New York City:: New Directions, 1949., 1949. 8vo. 89,  pp. Quarter orange gilt-stamped cloth, decorative white and brown paste paper over boards, dust jacket, slip-case; occasional foxing. Dual bookplates from Occidental (released) and Lawrence Clark Powell. SIGNED BY THE AUTHOR. Near fine. Limited edition of 50 numbered copies of which this is number 32, printed on Fabriano paper, designed by Hans Mardersteig and printed at the Stamperia Valdonega in Verona, Italy. SIGNED by the author on the half-title page. "James Laughlin, founder of the New Directions Publishing Corporation which published and kept in print most of Rexroth's books, agreed that the poet found his mature style in The Phoenix and the Tortoise and The Signature of All Things (1950). 'When he hit his true vein, a poetry of nature mixed with contemplation and philosophy, it was magnificent,' Laughlin claimed in a tribute written for the Dictionary of Literary Biography Yearbook: 1982. Published in 1944, The Phoenix and the Tortoise was called by Morgan Gibson in his book Kenneth Rexroth, 'much more coherent in style and theme' than Rexroth's earlier work while focusing less on experimentation and politics. Instead, the book initiated a study of 'the 'integral person' who, through love, discovers his responsibility for all in a world of war, cold war, and nuclear terror.' The true achievement of The Phoenix and the Tortoise and Rexroth's next book, The Signature of All Things, was the emergence of 'poems that affirm more convincingly than ever the transcendent power of personal love,' Gibson stated. 'Read The Signature of All Things,' Laughlin urged. 'It, how shall I put it, pulls everything in human life together. It is all there, all the things we cherish, all our aspirations, and over it all a kind of Buddhist calm.' Reviewing The Signature of All Things in the New York Times, Richard Eberhart outlined both Rexroth's intent and his accomplishment: 'Mr. Rexroth's purpose is to make a particular kind of poem which will be classical in its restraint, but without severity; personal, revealing, and confessional, without being sentimental; and it must, according to his bent, eschew symbolism and any kind of ambiguous imagery for a narrative or statement strength based on noun and verb, but not weakened by adjectives.'" – The Poetry Foundation.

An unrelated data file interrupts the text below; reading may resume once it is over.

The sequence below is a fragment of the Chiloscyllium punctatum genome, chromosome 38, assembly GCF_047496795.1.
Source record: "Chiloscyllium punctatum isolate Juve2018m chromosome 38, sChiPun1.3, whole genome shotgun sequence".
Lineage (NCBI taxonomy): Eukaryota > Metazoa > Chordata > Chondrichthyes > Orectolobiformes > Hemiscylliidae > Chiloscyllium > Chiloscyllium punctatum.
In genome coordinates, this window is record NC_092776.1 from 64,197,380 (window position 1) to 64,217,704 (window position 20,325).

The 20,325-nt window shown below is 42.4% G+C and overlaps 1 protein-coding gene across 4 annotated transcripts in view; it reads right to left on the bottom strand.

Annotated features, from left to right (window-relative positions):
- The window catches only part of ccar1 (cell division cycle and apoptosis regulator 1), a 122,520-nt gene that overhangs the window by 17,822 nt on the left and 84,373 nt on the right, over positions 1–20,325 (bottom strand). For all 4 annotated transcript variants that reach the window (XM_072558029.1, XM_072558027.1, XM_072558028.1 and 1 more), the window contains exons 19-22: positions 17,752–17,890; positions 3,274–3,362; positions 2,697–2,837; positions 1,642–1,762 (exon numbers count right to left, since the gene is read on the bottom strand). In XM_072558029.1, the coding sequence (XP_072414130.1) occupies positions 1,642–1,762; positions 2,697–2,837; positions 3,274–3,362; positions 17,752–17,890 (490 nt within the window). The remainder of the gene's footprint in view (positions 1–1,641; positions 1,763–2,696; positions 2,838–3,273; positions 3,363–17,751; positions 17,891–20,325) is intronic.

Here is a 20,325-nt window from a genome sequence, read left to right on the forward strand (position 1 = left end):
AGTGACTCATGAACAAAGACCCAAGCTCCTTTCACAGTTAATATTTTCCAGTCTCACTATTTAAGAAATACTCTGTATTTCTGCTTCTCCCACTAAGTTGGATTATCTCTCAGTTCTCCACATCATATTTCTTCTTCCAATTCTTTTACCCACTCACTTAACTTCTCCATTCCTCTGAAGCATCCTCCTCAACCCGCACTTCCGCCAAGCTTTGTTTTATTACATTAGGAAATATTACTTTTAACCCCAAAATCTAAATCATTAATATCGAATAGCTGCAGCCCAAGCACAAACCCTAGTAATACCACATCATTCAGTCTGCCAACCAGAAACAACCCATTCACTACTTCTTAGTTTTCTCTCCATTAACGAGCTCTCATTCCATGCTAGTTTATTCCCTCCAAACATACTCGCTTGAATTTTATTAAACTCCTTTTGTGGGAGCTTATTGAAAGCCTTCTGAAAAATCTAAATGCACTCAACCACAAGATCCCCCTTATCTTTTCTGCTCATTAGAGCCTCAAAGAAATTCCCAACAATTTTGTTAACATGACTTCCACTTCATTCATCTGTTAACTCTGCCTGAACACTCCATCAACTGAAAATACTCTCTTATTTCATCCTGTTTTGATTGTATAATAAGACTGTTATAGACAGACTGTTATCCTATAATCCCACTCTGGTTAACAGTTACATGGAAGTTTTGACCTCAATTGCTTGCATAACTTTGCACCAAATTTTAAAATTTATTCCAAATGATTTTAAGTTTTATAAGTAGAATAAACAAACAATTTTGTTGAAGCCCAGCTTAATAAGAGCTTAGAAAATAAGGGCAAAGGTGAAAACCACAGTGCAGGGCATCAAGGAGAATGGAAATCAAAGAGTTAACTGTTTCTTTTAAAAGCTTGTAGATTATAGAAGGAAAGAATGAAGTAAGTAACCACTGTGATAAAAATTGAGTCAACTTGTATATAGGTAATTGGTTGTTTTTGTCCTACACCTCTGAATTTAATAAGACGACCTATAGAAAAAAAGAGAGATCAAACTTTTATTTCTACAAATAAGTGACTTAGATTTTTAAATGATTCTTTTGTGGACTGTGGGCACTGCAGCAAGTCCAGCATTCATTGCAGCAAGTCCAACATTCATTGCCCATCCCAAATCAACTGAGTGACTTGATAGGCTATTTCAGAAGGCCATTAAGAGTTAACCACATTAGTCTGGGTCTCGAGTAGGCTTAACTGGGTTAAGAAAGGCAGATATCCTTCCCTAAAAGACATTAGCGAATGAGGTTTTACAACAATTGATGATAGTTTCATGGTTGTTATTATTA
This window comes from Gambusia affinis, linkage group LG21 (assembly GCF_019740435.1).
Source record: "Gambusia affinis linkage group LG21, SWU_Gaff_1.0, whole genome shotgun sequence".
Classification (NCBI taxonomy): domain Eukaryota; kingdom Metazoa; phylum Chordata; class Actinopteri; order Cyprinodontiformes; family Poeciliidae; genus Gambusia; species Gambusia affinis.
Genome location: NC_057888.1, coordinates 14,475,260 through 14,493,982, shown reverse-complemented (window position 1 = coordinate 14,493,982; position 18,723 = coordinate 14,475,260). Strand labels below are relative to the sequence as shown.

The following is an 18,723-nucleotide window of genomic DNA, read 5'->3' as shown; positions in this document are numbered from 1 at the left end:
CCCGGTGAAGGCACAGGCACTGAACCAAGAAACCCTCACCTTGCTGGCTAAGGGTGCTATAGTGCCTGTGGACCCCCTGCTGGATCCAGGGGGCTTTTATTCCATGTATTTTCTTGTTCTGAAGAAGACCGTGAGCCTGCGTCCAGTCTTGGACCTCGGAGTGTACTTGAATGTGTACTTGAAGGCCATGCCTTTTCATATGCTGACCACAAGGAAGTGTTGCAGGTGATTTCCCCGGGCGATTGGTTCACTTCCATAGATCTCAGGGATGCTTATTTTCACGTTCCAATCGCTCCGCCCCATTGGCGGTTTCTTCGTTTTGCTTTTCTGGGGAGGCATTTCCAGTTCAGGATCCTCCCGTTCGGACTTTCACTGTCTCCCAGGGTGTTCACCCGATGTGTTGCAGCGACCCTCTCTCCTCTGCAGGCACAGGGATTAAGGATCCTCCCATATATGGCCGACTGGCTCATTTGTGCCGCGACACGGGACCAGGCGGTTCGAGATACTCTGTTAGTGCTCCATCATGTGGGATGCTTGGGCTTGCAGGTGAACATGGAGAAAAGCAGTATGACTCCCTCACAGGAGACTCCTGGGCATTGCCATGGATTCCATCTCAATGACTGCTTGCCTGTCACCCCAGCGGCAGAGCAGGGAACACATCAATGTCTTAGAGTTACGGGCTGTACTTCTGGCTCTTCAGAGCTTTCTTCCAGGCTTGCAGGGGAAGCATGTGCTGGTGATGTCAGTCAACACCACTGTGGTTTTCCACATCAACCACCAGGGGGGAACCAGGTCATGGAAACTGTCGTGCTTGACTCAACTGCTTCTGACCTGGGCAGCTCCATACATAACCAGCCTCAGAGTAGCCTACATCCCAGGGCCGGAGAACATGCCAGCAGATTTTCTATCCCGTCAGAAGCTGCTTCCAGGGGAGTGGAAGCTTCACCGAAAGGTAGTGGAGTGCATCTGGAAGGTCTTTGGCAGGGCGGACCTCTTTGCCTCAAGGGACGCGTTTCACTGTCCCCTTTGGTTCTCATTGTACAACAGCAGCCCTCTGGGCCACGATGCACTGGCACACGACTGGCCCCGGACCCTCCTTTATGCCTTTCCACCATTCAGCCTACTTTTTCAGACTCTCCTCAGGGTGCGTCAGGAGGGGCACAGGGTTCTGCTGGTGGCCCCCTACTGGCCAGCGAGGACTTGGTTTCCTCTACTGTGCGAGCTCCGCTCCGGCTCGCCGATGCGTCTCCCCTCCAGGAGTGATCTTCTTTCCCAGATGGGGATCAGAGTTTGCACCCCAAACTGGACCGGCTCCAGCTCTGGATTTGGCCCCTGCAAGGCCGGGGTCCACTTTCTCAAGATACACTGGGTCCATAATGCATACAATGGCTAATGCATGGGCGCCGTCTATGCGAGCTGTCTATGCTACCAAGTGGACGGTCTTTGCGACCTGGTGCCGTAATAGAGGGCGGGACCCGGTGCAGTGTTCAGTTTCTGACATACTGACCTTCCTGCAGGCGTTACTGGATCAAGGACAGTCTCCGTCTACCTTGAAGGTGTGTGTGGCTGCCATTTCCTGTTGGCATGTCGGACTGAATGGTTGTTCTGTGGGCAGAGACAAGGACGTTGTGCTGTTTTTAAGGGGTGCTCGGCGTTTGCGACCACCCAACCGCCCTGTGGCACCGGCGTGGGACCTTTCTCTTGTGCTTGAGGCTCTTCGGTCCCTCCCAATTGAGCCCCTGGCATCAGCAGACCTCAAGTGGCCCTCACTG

(Inventory #: B2983)
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